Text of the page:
As we prepare to put our house on the market and get ready for an eventual move, I have begun a serious effort to de-clutter. I have read that getting rid of one's materialistic mountain of stuff and living a more minimalist life is a freeing experience.
And perhaps it is... for other people. But I am finding it very difficult.
I am not by nature a big consumer. I don't finding shopping to be an enjoyable pastime. I keep things and use them until they don't work anymore, and when possible, repair them. I have a 5-year-old cell phone, a 35-year-old blender, and a 50-year-old camp stove.
When we went on our 8-week camper trip last summer, I didn't miss any of the stuff left behind in our house. We have a storeroom full of boxes that haven't been opened since we moved here five years ago, and some of those boxes are from the move before that, 13 years ago.
Someone said to me, "If you haven't felt a need for anything in those boxes for years and can't even remember what is in them, why don't you just throw them out?" Why can't I do that, and why am I finding it so hard to throw things away?
Well, the answer is simple and complicated at the same time. Opening up those boxes and finding the items inside takes me on a sentimental journey. As I pick up and hold each item, I am immediately transported back to an earlier time in my life. The item, whatever it is, stimulates memories of people and experiences that, without the artifact, I would be unlikely to retrieve. And then I relive that memory.
In one box, I found a painting of the Battle of Salamis that I did when I was in Grade 4. Looking at that painting, I remembered my Grade 4 teacher, a wonderful woman who wanted to ensure that her students had their eyes opened to the wider world through music and art. Her art class was not an afterthought. Each student in the class was required to bring to school a two-foot by two-foot piece of plywood. To one side of it, we stapled a piece of vinyl cloth, with the fabric side out. Propped up on the chalk ledge of the blackboard, that board served as a painting easel as we stood to paint. Fifty-one years later, I still love to paint, and I still stand at an easel when I paint.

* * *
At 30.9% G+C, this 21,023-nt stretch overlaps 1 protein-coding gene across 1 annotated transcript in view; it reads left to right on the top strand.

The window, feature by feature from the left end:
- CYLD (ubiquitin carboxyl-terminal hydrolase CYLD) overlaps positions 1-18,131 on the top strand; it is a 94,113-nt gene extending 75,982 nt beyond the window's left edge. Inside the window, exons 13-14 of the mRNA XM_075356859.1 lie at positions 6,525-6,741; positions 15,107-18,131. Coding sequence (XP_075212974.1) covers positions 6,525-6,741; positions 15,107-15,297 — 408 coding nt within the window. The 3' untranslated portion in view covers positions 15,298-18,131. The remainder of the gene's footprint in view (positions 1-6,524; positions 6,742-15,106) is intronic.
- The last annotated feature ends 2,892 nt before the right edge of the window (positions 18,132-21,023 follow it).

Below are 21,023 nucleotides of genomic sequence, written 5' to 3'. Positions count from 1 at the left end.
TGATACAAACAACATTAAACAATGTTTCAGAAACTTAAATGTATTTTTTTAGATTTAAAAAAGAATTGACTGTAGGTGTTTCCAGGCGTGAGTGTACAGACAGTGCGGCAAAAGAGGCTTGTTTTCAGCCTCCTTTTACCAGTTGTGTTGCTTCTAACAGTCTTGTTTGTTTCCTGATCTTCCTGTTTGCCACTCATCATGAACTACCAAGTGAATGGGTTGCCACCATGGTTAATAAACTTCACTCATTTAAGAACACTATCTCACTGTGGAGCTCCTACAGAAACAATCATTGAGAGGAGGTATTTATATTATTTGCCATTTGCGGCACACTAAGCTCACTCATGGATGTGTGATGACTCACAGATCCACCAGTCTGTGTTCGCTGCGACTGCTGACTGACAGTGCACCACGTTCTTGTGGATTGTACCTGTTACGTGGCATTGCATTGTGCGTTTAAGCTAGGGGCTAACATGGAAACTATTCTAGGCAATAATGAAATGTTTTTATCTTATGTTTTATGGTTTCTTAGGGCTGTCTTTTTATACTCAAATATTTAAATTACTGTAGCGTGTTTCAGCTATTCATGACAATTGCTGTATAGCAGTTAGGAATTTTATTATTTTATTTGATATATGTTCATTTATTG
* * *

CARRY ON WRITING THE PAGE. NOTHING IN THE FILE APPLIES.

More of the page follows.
The teacher often tuned into CBC for a weekly radio program on art for children. The program began with a story of a historical event, such as Xerxes and the Battle of Salamis. At the end of the story, the narrator would instruct the students to paint a picture stimulated by the events in the story, and provide some tips. We would sit in our desks and listen to the program, and then stand at our easels and paint. For the Battle of Salamis, which was a naval battle between the Persians and Greek city-states, the narrator suggested creating the illusion of froth on the ocean waves by colouring on our papers with a white wax crayon before painting over it with our water colours. Looking at my childhood painting brought these memories flooding back.
In another box, I came across the language diary that I kept for my middle daughter. I wrote down her first words by date, both phonetically and in standard orthography, and made note of the context in which they occurred. She began talking very early, and her first two words were "Mom" and "num-num" (she liked to eat). Her first two-word utterance, just as she turned one, was "Kate bye-bye." And I laughed to remember that one of her first fifty words was "beer." If we drank beer, we had to be careful to not to leave the bottles within reach or my baby would help herself to the dregs.
I also discovered some of the handmade literacy books that I made for my children. I used to staple blank pages together to make a book, then write simple stories for them, and illustrate each page. When they were just learning to read, they could read aloud from their own personalized books that were about themselves, their pets, and their adventures. My children loved the books, and as they became older, they also made and illustrated their own books.
One of the photos below is of a book that my middle daughter made and illustrated for her little brother. It is "The Adventures of Super Sumo!" The other is of a book my son made when he was just learning to write. The word says "Chaucer," which was the name of one of our cats.
My children also had several experiences of making or decorating pottery when they were growing up. Our city had a community arts day each spring when the public was welcomed for free into various art studios and could participate in art activities. One activity that we all loved was that of the Pottery Club. They would set up their raku pottery kiln outside on the lawn, and sell pieces of pottery that had been fired but not yet glazed. My kids and I would paint the pieces with glazes and then stand and watch as the potters fired the pieces for us. Once they cooled, we would proudly bring them home and display them in our house.
Both my daughters participated in various art camps and courses. The photo below shows some details of a beautiful planter that my older daughter made for me.
Although going through the boxes and trying to decide what to throw away has been emotionally exhausting, it also has been a wonderful, joyful experience. If I hadn't opened up those boxes to attempt to de-clutter, I would not have had the chance to take this sentimental journey. It is true that the things in the boxes are just objects, and to many people some of the items look like junk, but to me, they are saturated with meaning. My past life now has become memories, and those memories are springing back to life as I look at artifacts from my past.